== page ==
9 Replies Latest reply: Jul 22, 2013 6:45 PM by jtahlborn RSS

    Does OutputStream.write() has a memory leak on Linux?

    tttzhang2000

      I write a piece of java code to create 500K small files (average 40K each) on CentOS. The original code is like this:

       

           package MyTest;

           import java.io.*;

           public class SimpleWriter {

      public static void main(String[] args) {
        String dir = args[0];
        int fileCount = Integer.parseInt(args[1]);

        String content="@#$% SDBSDGSDF ASGSDFFSAGDHFSDSAWE^@$^HNFSGQW%#@&$%^J#%@#^$#UHRGSDSDNDFE$T#@$UERDFASGWQR!@%!@^$#@YEGEQW%!@%!!GSDHWET!^";
        StringBuilder sb = new StringBuilder();
        int count = 40 * 1024 / content.length();
        int remainder = (40 * 1024) % content.length();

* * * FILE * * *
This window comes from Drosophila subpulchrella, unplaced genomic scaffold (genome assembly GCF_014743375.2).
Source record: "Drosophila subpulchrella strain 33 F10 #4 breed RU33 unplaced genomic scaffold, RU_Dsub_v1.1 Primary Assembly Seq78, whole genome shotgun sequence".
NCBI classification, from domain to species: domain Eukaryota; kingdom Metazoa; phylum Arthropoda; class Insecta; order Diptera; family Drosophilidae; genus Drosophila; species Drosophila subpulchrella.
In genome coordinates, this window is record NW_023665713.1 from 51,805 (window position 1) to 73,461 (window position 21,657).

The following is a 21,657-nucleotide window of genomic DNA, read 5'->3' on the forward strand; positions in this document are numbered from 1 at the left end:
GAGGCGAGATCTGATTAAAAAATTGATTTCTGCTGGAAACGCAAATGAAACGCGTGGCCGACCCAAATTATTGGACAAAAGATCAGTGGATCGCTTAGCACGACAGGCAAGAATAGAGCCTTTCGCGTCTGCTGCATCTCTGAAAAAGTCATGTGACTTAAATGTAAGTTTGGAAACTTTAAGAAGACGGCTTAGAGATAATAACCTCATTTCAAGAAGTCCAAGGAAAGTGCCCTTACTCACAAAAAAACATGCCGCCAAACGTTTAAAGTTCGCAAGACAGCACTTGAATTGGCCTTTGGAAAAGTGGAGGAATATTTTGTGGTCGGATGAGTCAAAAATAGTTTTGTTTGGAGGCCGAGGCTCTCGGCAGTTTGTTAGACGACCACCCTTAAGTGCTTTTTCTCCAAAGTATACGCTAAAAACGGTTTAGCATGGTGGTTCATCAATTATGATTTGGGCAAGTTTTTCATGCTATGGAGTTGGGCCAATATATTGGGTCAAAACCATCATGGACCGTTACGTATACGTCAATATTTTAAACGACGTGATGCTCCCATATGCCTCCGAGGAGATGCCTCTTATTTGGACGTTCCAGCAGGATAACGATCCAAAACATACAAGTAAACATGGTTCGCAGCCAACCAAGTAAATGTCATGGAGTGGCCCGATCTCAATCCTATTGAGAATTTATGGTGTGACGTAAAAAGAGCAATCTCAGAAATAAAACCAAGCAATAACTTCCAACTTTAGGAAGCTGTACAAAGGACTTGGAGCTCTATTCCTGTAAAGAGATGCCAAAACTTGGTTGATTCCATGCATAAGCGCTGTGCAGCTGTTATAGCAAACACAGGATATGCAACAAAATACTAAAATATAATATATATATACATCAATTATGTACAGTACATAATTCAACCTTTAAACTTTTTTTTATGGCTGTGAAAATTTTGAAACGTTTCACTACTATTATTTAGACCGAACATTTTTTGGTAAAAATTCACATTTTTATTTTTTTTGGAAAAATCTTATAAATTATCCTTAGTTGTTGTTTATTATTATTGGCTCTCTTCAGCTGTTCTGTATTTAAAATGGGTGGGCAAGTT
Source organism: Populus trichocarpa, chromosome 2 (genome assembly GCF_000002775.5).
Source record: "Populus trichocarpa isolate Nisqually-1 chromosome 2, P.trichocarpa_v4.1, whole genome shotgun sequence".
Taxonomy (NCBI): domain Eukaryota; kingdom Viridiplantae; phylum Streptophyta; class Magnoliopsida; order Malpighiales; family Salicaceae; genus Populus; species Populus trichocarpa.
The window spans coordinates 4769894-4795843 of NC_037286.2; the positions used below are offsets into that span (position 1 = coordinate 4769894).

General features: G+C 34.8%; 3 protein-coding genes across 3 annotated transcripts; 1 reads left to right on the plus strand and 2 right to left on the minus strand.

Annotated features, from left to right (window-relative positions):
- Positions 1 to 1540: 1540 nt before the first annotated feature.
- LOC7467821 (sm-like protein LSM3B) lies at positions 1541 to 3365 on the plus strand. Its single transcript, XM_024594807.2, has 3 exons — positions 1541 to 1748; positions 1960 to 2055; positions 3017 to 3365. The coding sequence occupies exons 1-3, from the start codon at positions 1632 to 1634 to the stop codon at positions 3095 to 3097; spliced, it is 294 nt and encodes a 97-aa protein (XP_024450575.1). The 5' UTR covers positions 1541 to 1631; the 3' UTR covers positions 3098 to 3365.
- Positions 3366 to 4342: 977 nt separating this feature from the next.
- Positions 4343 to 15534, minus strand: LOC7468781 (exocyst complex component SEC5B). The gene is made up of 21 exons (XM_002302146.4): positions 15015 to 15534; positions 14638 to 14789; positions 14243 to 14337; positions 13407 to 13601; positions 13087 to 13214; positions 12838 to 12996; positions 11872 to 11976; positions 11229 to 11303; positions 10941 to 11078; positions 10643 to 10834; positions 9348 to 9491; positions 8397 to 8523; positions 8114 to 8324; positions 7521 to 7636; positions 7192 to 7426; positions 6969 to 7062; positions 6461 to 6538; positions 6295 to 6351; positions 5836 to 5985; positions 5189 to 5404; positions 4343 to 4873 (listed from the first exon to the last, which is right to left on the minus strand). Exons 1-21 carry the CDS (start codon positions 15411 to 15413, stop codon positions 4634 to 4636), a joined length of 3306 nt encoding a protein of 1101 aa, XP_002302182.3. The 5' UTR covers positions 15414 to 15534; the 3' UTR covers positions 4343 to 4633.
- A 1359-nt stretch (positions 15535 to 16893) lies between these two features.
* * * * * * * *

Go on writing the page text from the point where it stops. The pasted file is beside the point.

for (int i=0; i < count; i++)
        {
         sb.append(content);
        }
        if (remainder > 0)
        {
         sb.append(content.substring(0, remainder));
        }
       
        byte[] buf = sb.toString().getBytes();
       
        for (int j=0; j < fileCount; j++)
        {
         String path = String.format("%s%sTestFile_%d.txt", dir, File.separator, j);
         try{
          BufferedOutputStream fs = new BufferedOutputStream(new FileOutputStream(path));
          fs.write(buf);
          fs.close();
         }
         catch(FileNotFoundException fe)
         {
          System.out.printf("Hit filenot found exception %s", fe.getMessage());
         }
         catch(IOException ie)
         {
          System.out.printf("Hit IO exception %s", ie.getMessage());
        
         }

        }
      }

            }

      You can run this by issue following command:
        java -jar SimpleWriter.jar my_test_dir 500000